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Resources for the Comprehensive Geriatric Assessment based
Proactive and Personalised Primary Care of the Elderly

Pressure Ulcers

pressure ulcers

A pressure ulcer is defined by the European Pressure Ulcer Advisory Panel as an area of localised damage to the skin and underlying tissue caused by pressure, shear, or friction, or a combination of these. Pressure ulcers are caused by a local breakdown of soft tissue as a result of compression between a bony prominence and an external surface.

They usually develop on the lower half of the body: two thirds around the pelvis and a third on the lower limbs, with heel ulceration becoming more common.

Elderly people are the most likely group to have pressure ulcers; this is especially true for those older than 70, up to a third of whom will have had surgery for a hip fracture.

Waterlow Score

Waterlow Score

Assessment of risk for the development of pressure sore or ulcer

5-10 min.


Pressure Ulcer Scale for Healing

Monitoring of pressure ulcer healing process

5 min.

Braden Scale

Assessment of the the risk of developing pressure ulcers

Braden Scale

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20 min.

Pressure ulcers in elderly individuals can cause significant morbidity and mortality and are a major economic burden to the health care system.

The braden Scale is the most widely used tool for the assessment of the risk of developing pressure ulcers.


Prevention should be the ultimate objective of pressure ulcer care, and it requires an understanding of the pathophysiology leading to pressure ulcers and the means of reducing both intrinsic and extrinsic risk factors.


Clinical manifestations may be minor in the early stages, and early recognition requires a low threshold of suspicion.

Clinical examination often under­estimates the degree of deep-tissue involvement, and its findings are inadequate for the detection of associated osteomyelitis.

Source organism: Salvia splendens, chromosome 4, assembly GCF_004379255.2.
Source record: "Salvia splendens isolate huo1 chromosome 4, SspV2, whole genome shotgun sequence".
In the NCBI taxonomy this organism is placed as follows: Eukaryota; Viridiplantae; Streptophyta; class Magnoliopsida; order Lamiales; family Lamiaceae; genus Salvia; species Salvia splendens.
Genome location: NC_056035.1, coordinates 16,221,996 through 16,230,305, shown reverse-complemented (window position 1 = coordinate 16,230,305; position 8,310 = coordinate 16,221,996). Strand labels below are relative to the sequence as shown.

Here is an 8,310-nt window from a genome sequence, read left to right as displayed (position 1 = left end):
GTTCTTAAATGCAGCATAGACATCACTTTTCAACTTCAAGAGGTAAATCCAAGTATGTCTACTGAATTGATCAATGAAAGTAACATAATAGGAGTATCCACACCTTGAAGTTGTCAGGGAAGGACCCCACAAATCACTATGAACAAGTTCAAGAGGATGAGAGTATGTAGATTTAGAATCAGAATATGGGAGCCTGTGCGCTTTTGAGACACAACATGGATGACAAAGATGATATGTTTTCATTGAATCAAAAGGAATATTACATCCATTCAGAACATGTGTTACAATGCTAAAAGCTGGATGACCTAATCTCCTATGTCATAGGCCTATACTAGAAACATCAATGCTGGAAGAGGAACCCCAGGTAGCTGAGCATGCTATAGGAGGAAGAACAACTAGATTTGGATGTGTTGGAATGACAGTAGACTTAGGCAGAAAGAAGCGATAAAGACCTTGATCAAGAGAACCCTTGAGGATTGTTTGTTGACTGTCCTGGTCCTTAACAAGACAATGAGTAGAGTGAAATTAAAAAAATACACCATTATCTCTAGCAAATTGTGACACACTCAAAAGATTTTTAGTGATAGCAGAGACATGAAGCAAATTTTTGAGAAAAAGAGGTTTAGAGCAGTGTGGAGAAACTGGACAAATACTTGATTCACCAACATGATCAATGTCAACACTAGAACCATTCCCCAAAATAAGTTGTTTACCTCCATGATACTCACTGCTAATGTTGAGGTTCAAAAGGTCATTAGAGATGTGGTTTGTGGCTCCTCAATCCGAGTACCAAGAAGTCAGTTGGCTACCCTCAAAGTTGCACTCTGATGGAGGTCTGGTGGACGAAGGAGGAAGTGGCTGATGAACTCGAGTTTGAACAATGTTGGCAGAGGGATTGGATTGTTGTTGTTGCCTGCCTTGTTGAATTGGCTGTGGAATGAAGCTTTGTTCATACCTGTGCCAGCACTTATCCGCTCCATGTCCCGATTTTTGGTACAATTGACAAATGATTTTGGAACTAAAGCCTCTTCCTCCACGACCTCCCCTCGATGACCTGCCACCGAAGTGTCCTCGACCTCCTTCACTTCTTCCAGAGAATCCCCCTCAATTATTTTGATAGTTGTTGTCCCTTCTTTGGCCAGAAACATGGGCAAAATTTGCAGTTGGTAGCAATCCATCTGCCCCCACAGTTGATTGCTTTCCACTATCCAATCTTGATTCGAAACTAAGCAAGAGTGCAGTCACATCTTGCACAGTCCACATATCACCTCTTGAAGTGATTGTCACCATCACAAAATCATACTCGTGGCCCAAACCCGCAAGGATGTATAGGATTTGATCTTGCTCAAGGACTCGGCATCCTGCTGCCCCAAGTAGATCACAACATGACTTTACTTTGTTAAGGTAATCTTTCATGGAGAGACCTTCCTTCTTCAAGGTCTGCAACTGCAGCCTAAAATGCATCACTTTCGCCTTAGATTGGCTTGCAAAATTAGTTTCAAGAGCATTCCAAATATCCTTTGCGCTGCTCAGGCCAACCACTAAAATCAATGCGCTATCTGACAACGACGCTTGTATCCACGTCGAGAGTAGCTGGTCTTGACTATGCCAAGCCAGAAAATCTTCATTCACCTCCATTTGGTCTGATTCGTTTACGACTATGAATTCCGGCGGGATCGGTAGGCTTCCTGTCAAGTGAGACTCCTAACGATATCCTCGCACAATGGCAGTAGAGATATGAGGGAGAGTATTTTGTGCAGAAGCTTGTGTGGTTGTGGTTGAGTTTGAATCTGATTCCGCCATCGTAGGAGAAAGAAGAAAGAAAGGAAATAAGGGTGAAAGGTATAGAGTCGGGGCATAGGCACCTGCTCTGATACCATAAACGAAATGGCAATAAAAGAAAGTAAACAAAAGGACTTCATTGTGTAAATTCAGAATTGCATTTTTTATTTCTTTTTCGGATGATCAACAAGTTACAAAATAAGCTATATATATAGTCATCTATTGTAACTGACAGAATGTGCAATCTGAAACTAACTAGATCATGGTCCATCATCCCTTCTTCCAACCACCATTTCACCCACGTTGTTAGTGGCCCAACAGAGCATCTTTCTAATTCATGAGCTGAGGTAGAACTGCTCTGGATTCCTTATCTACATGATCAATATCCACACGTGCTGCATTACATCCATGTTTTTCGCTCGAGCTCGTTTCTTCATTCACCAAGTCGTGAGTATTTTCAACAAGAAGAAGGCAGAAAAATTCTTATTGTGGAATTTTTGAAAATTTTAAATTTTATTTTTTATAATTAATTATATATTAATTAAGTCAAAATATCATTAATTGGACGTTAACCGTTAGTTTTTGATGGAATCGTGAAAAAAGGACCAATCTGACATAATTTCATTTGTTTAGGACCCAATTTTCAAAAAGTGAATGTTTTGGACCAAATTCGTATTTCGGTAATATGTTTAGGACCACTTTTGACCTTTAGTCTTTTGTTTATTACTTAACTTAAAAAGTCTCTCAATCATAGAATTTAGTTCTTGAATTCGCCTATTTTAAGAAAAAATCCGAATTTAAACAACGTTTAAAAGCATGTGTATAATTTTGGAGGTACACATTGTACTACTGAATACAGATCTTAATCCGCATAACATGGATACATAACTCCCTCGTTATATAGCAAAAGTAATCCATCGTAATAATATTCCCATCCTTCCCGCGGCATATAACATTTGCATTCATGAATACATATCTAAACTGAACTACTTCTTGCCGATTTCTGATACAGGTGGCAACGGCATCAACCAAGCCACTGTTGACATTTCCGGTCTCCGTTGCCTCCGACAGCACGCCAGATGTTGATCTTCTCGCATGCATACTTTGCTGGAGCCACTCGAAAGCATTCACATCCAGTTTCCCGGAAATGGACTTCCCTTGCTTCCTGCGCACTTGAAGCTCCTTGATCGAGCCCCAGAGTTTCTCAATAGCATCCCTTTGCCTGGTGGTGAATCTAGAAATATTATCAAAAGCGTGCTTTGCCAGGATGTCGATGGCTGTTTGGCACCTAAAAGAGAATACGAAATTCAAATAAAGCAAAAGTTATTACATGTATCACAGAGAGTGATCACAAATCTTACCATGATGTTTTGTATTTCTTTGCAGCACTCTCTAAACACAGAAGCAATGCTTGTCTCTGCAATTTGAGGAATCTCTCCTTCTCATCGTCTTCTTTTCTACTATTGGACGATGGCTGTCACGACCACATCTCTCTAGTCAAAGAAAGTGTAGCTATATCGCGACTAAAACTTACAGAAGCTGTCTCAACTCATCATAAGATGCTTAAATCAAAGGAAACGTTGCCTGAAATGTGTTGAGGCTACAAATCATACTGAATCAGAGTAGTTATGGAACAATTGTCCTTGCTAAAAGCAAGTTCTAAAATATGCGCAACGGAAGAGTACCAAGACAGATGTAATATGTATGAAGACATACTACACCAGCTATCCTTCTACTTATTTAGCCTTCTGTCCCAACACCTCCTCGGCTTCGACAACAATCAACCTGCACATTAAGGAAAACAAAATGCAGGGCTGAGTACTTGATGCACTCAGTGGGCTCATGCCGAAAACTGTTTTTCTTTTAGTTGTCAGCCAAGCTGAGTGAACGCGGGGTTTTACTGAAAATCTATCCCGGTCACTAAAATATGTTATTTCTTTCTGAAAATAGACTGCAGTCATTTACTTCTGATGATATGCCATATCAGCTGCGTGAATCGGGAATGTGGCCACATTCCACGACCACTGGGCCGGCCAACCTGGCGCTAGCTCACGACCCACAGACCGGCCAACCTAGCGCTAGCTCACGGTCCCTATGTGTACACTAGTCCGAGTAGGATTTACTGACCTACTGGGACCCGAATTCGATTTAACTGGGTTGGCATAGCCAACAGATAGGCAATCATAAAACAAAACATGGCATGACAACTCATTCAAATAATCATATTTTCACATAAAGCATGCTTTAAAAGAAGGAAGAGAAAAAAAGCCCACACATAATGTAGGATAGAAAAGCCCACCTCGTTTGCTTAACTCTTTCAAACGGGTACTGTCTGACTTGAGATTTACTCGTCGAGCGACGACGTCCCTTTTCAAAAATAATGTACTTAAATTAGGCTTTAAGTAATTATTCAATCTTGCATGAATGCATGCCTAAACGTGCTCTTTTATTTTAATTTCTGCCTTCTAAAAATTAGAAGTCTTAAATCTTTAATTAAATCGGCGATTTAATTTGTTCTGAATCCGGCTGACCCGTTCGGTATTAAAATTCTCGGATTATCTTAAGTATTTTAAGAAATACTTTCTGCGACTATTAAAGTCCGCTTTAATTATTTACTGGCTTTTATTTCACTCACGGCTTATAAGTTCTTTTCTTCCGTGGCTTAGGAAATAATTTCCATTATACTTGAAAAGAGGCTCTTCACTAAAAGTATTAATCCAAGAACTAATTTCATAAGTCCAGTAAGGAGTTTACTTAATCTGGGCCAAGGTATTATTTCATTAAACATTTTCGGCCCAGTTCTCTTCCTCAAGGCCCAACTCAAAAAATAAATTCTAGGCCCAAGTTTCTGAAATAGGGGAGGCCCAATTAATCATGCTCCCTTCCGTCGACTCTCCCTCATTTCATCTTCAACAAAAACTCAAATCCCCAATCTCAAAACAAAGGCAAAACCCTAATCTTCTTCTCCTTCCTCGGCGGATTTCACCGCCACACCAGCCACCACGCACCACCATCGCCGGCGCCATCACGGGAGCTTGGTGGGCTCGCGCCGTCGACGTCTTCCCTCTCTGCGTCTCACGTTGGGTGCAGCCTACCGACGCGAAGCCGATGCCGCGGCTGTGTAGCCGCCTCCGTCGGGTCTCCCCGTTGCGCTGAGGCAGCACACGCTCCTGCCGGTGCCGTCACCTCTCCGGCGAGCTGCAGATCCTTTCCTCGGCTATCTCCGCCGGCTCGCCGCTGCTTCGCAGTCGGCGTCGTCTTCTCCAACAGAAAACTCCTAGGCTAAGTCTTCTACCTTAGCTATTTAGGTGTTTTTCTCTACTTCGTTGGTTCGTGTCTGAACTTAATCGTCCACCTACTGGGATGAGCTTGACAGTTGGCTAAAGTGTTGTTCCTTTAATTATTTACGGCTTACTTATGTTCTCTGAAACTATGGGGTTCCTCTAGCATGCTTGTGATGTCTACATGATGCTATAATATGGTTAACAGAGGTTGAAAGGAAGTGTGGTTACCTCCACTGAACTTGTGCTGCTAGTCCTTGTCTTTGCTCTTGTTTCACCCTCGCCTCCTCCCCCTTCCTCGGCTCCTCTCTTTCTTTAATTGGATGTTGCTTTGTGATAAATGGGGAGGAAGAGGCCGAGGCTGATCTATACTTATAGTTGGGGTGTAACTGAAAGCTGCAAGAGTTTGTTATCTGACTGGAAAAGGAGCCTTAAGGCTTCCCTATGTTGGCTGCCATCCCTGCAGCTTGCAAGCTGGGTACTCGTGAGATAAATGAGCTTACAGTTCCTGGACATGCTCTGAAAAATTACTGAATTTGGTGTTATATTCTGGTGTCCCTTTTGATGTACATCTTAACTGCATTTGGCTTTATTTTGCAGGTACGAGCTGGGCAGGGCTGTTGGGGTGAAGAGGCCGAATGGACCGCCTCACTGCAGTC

Microbiological data, if obtained from deep-tissue biopsy, are useful for directing antimicrobial therapy, but they are insuf­ficient as the sole criterion for the diagnosis of infection.

Imaging studies, such as computed tomography and magnetic resonance imaging, are useful, but bone biopsy and histopathological evaluation remain the “gold standard” for the detection of osteomyelitis.

The goals of treatment of pressure ulcers should be resolution of infection, promotion of wound healing, and establishment of effective infection control

Pressure ulcers have important consequences both for patients and for the health care system. They can lead to severe or intolerable pain, are prone to infection, and are associated with high mortality rates (Allman RM, 1997).

They also inflict a considerable economic burden on the health care system (Xakellis GC, 1996).



The keys to prevention are identifying patients at risk, improving general health, minimizing external forces, and promoting educational programs about pressure ulcers to caregivers.

In this regard, the importance of quality nursing care in the prevention of pressure ulcers cannot be overemphasized.

The incidence of pressure ulcers in a long-term care facility is often a direct measure of the quality of nursing care provided, particularly in the meticulous attention paid to careful positioning and frequent turning of the bedridden patient.


Various risk pre­diction scales (such as the Braden scale) have been developed to aid in patient assessment and to identify patients for whom early treatment or prevention of pressure ulcers should be considered (Perneger TV, 1998).


Ability to minimize the 4 ex­trinsic risk factors (pressure, friction, shear stress, and moisture) is crucial to this preventive strategy. Pressure can be reduced through careful positioning and turning.

Friction and shear stress can be avoided by not pulling patients over their beds and by paying attention to their positioning.

Moisture usually is the result of incontinence; incontinence should be treated, if possible, or its effects should be reduced by the use of ab­sorbent pads.


There also is strong evidence that educational programs can lead to a reduction in the incidence of pressure ulcers (Moody BL, 1988).

A multitude of devices and different dressings and topical agents that have been proposed for the treatment or prevention of pressure ulcers.

The Pressure Ulcer Scale for healing (PUSH) tool is useful for monitoring the progress healing of pressure ulcers over time.

geriatric syndromes

Pressure Ulcers is one of 4 conditions identified as  

Geriatric Syndromes

Back To : Geriatric Syndromes

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